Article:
Even though the horse was at the top of his price range, it best suited what he wanted to do and provided him with enough of a challange that he won’t get bored. Many sellers also build a little bit of bargining room into their price point, and more often than not you may be able to talk them down a little bit. It never hurts to try. I don’t get my nose bent out of shape if a horse is advertised as a cribber, espcially if it’s a cribber that can be controlled with a collar. Even though the horse was the shortest of the three, Mike isn’t a huge guy and the stocky barrel will take up enough of his leg. A horse that is compact will have a better chance of staying sound with a bigger rider, than a horse that is built more streamlined.  This horse also is being used solely as a horse that is doing exactly what Mike wants. Keep in mind that just because a horse is forward and responsive, doesn’t mean that it is a wingnut. I prefer a horse with a ‘go’ button (as long as ‘go’ doesn’t mean blast off!).

So why not the other two?

Horse A

{$5,000, 15 year old bay QH gelding. Currently being used as a school horse at a popular children’s camp. 15h and stocky build. Horse is advertised as bomb proof and goes out on the trail often. Needs hock injections to stay sound as well as front shoes. Has a history of choking if not properly managed. Quiet on the ground. Horse is located in Maine.}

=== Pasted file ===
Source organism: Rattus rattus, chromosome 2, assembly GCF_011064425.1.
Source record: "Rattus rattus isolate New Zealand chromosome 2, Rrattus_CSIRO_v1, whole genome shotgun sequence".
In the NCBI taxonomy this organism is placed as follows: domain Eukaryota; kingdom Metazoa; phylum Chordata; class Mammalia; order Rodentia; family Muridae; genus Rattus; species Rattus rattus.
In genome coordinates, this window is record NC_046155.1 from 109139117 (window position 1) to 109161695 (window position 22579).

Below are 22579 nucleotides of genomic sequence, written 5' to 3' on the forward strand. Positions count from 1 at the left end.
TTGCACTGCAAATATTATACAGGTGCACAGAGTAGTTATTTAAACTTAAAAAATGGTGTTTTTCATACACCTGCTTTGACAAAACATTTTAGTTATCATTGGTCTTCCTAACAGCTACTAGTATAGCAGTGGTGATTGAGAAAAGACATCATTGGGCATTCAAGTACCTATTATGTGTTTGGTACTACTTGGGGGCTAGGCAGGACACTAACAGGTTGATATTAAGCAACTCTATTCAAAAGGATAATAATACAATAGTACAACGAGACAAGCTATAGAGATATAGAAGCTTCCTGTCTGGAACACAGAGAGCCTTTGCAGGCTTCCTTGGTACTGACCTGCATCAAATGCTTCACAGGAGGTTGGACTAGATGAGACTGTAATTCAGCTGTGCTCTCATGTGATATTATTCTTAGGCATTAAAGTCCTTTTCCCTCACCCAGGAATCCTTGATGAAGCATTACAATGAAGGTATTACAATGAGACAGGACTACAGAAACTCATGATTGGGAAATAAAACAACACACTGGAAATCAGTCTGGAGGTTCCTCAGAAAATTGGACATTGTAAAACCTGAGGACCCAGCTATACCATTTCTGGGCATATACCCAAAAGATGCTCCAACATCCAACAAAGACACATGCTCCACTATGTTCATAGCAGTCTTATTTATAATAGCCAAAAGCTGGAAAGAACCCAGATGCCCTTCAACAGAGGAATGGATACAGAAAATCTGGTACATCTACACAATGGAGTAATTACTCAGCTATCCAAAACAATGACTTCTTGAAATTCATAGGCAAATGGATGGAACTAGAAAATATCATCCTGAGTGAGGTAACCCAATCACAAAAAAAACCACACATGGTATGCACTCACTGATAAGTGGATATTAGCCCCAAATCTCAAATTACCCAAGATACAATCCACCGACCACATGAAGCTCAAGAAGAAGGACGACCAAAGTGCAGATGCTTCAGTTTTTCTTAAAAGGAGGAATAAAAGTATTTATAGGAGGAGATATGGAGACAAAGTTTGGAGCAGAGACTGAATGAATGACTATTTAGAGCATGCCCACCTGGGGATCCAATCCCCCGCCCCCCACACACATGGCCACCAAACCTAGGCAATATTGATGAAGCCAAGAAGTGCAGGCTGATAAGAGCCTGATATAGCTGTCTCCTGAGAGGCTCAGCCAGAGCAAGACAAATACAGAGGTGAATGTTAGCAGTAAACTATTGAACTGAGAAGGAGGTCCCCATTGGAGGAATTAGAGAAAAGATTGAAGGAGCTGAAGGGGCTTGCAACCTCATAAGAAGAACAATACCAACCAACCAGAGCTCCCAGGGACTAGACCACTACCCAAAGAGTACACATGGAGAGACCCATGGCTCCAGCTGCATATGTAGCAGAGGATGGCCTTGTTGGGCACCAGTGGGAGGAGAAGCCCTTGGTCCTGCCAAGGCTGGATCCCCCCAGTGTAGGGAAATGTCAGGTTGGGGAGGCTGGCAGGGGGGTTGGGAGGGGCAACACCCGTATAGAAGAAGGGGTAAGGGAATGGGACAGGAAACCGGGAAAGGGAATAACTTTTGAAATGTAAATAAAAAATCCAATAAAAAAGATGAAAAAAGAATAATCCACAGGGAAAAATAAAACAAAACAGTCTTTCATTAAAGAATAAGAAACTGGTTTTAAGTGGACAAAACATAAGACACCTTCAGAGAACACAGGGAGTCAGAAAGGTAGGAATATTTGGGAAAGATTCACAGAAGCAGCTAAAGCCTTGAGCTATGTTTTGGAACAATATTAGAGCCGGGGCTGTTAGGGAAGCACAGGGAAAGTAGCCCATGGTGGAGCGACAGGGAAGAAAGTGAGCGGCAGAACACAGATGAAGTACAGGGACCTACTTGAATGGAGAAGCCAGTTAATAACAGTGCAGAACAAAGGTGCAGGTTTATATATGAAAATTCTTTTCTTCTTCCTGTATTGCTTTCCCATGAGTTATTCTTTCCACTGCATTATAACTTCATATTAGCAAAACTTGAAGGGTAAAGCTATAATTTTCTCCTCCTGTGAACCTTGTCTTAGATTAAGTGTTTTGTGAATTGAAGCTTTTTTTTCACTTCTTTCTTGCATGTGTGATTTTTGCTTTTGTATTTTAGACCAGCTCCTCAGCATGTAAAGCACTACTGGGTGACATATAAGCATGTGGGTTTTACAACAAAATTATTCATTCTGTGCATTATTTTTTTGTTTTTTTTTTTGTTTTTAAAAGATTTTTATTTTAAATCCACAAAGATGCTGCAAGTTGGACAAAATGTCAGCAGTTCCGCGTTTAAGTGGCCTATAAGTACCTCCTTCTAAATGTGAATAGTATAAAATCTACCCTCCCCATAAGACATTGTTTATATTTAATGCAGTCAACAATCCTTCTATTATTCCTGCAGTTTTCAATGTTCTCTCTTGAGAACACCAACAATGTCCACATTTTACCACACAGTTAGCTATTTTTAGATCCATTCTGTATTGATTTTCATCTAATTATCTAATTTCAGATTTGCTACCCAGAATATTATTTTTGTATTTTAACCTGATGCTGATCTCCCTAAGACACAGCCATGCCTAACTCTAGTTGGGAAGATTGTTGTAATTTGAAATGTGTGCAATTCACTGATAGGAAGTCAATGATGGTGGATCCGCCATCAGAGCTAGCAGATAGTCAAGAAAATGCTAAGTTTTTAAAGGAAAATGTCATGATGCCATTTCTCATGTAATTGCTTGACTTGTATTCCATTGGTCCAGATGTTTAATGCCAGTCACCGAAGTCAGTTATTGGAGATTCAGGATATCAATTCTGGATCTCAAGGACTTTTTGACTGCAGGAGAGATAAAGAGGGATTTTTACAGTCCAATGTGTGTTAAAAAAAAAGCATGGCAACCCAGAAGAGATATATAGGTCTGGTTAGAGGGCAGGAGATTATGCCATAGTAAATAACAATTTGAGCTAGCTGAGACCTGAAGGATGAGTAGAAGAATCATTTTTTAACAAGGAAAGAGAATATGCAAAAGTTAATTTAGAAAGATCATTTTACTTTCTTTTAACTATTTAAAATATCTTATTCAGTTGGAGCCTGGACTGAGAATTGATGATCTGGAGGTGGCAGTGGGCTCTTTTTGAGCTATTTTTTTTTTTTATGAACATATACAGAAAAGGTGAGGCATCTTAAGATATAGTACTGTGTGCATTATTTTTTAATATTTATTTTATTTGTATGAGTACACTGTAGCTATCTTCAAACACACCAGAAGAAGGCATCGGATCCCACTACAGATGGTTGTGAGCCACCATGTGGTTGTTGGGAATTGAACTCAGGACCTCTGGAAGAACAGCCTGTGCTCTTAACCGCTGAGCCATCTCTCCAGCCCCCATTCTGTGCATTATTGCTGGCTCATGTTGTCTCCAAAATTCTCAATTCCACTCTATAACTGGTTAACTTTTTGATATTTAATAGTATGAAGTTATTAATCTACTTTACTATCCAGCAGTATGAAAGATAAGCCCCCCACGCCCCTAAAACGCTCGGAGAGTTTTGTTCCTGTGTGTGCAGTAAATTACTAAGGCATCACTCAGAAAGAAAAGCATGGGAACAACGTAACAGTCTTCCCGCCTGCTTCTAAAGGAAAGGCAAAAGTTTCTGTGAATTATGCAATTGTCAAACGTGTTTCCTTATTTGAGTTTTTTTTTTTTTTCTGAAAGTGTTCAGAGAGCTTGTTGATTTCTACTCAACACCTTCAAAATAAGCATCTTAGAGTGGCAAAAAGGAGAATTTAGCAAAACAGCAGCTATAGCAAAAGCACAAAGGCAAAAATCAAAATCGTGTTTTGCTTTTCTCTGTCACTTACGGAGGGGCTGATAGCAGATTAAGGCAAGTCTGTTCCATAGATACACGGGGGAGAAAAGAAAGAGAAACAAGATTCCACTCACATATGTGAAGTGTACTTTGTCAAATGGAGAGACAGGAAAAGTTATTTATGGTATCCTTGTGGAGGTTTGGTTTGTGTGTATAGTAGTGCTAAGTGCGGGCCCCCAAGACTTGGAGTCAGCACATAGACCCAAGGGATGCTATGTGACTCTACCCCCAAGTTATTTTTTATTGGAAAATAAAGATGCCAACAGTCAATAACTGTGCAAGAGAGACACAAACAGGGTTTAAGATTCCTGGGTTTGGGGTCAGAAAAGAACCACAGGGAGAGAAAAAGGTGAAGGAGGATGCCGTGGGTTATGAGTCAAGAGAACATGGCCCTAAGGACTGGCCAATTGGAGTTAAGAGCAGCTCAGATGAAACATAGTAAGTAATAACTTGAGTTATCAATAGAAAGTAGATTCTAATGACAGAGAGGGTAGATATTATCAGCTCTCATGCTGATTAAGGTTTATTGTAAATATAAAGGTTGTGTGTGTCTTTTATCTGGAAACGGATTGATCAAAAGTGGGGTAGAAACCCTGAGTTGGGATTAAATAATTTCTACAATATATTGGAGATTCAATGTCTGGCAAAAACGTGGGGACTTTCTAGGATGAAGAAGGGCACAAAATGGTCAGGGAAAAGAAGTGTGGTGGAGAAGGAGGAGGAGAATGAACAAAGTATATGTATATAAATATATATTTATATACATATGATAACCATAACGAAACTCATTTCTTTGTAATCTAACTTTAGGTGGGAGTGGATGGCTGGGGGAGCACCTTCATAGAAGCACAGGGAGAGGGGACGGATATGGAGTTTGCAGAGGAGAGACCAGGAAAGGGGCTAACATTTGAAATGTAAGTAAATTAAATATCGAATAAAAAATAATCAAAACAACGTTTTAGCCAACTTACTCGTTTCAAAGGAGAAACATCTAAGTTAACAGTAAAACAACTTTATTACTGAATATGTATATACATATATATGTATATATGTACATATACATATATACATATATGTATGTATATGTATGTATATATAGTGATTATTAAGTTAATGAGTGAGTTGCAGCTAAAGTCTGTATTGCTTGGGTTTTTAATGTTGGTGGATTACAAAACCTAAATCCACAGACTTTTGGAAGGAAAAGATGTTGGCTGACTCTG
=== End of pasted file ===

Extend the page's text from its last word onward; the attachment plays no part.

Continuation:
This is a horse that is looking to head into a semi-retired life of leisure, which he deserves. His body is starting to get tired after years of toting children around. While he would probably thrive in our situation, he doesn’t quiet have the oomph that Mike is looking for. His build and price are great.

Horse B

{$3,000, 6 year old chestnut Appendix mare. Being used as a barrel racer by teenage girl, but quiet on trails. 16h and average build. Advertised as a 4 out of 10 on the quiet scale but 100% bombproof. Needs no maintence, but wears 4 shoes. Can be hard to manage on the ground.  Horse is located in New York.}

This mare is a little bit on the bigger side with a leaner build than our other two stockhorse types. She could probably easily manage Mike’s frame. The hang up, to me, is that often barrel racers need a little bit of ‘let down’ time (similar to OTTB’s) before starting a more laid back career and can be very sensitive to leg. This mare would more than likely need a break, then some re-schooling before Mike was comfortable riding her. It also states that she can be hard to manage on the ground, which, while Mike can handle it, it’s not something that he would like to deal with on a daily basis. It also lends to her hotheadedness. You know what they say about chestnut mares…. ;).

Give us a comment or two below and let us know how you did!

I’d like to make this a monthly feature here on the blog and feature different horse/rider scenarios. If you’d like to be used as a client model, leave a comment or feel free to shoot me an e-mail {}. Be sure to include a brief description of what you’re looking for, your riding style, and experience and a little bit about you!

I think our next client is going to be this little girl! She’s getting brave and totally almost ready for her first pony!


Stay tuned for a family post tonight, all about carseats!